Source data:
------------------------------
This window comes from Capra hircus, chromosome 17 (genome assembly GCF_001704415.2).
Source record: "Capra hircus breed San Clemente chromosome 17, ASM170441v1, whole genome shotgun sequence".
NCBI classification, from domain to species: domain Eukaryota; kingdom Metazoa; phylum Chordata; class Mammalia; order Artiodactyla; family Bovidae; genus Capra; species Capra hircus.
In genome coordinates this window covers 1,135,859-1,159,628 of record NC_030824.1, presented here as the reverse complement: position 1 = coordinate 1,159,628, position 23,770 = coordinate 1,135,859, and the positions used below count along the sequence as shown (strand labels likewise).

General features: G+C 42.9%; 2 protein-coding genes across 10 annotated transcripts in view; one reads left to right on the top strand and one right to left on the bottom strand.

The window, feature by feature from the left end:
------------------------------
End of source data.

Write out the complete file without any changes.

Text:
This window comes from Capra hircus, chromosome 17 (genome assembly GCF_001704415.2).
Source record: "Capra hircus breed San Clemente chromosome 17, ASM170441v1, whole genome shotgun sequence".
NCBI classification, from domain to species: domain Eukaryota; kingdom Metazoa; phylum Chordata; class Mammalia; order Artiodactyla; family Bovidae; genus Capra; species Capra hircus.
In genome coordinates this window covers 1,135,859-1,159,628 of record NC_030824.1, presented here as the reverse complement: position 1 = coordinate 1,159,628, position 23,770 = coordinate 1,135,859, and the positions used below count along the sequence as shown (strand labels likewise).

General features: G+C 42.9%; 2 protein-coding genes across 10 annotated transcripts in view; one reads left to right on the top strand and one right to left on the bottom strand.

The window, feature by feature from the left end: